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August 24, 2022

“A Relationship is a Dance”—What I know about Love after 50 Years of Marriage.

*Editor’s Note: This piece is part of a series—lucky you. Head here to read Part II.

 

Even when—especially when—love breaks my heart, it is always my greatest teacher.

Because I’ve been in a long relationship, I’m often asked, “How did you do it? What do you know about love that I don’t? What’s your secret?”

What do I know about love? Not much. I’m still in the process, still learning, still growing, still flubbing up, still figuring out what feeling love, giving love, and receiving love are all about.

There is no secret formula for making love last, but if we are open to learning about its blessings and the golden wisdom it can offer us, we are well on our way to activating its sacred journey.

Whatever stage you are in, my intention in writing this article is to point your love compass in a positive direction, and when you are ready, keep all my Love Wisdom in your heart, body, mind, and spirit to use as a guide for your one precious life.

Love Wisdom: Open heart. Flexible mindset. Humble apology.

In the movie, “Love Story,” Jennifer says, “Love is never having to say you’re sorry.” I don’t agree. Saying “I’m sorry” goes a long way toward mending a relationship. Use it as an honest gesture that says, “I messed up and care about your feelings enough to say, ‘I’m sorry.'”

Humble yourself, swallow your ego and pride, and care about your partner enough to apologize when something you did, said, thought, or felt was the root cause of hurt. If you’re genuinely sorry for messing up, say it from your heart. It can go a long way.

When my husband and I communicate on different planets (which is most of the time), we make a conscious effort to let go of our defensiveness, listen to each other’s views, and bring humility, empathy, compassion, and respect to the table.

Before you assume we should be dubbed “the perfect couple,” don’t get me wrong. This highly mature way of behaving doesn’t happen often. First, we need to take the space and time to reflect on the situation and cool down.

When a place of higher consciousness suddenly awakens me and a gentle inner voice reminds me that I’m not perfect either, my entire being shifts. “Let go, Melody. Forgive. Compromise. Love is worth it. Remember why you were first drawn to him? It’s still there somewhere. Invite flexibility, joy, happiness, and love to your heart. See what happens.”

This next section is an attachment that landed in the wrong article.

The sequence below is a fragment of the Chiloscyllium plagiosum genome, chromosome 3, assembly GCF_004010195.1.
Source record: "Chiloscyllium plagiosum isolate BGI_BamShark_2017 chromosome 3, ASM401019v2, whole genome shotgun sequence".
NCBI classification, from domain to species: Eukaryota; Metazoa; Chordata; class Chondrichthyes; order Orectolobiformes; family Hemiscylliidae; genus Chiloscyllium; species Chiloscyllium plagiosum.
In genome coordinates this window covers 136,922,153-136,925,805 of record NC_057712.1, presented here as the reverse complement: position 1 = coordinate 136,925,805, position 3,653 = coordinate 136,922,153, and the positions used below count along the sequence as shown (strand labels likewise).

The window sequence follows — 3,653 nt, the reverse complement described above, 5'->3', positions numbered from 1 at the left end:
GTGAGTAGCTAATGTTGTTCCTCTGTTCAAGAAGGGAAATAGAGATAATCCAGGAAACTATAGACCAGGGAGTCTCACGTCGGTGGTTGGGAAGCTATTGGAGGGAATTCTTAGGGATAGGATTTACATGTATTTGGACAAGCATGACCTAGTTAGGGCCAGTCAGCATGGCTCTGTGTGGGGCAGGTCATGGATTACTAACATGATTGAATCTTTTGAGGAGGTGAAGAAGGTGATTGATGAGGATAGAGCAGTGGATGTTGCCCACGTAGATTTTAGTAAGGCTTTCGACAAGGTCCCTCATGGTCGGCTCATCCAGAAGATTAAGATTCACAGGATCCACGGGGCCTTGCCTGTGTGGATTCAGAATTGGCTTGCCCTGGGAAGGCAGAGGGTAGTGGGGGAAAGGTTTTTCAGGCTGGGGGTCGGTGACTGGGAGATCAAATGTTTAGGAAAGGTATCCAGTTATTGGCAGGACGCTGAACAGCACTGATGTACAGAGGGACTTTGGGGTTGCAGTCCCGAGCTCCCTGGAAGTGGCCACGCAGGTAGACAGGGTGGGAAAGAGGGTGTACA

My inner transformation often has miraculous results. Just when I have lost all hope, a heavy energy lifts, and light begins to shine on both of us.

In my intimate “look within” moments, I realize that I always have a choice. I can throw in the towel, insist that I am right, or decide that almost nothing is worth this impasse and sadness.

More than anything else, be kind and gentle with yourself and be kind and gentle with your partner. We are all children in adult bodies still struggling with unhealed childhood wounds that affect both ourselves and our beloved.

During every challenge, I believe in one consistent mantra. We are both perfectly imperfect, and as Maya Angelou says, “When we know better, we do better.”

Love Wisdom: Love isn’t always a decision formed in your heart.

Because there is no playbook for learning how to give and receive love, my beloved and I signed up for a workshop called “Marriage Encounter.” During the three-day weekend, facilitators insisted on the validity of one primary mantra.

Love is a decision.

Even though their affirmation was counterintuitive to my belief system, I remained open to learning what it meant, and I’m glad I did. It has come in handy more than once.

Love isn’t always felt in the heart. When love leaves your heart, make a cognitive choice to keep the concept and energy of love alive anyway. Trust that somewhere underneath the noise, upset, hurt, and disappointment, the sacredness of your love will move back into your heart when you least expect it.

Let go of any obsessive thoughts about how your relationship should feel. Distract yourself. Take a healing walk in nature, offer to help someone in need, or delve into a new project that exhilarates your spirit.

Give yourself space. Give your partner space. If the relationship is meant to be, love will resurface.

At the right time, you will feel the warm energy of love move within you. Before you know it, something in the air, something in the energy field between you, something in your moods, miraculously shift for the better. Just when you think everything is hopeless, your hearts may open toward each other, and love may rise to the surface once again.

Ebb and flow. Flow and ebb. 

Love Wisdom: Unfreeze your voice.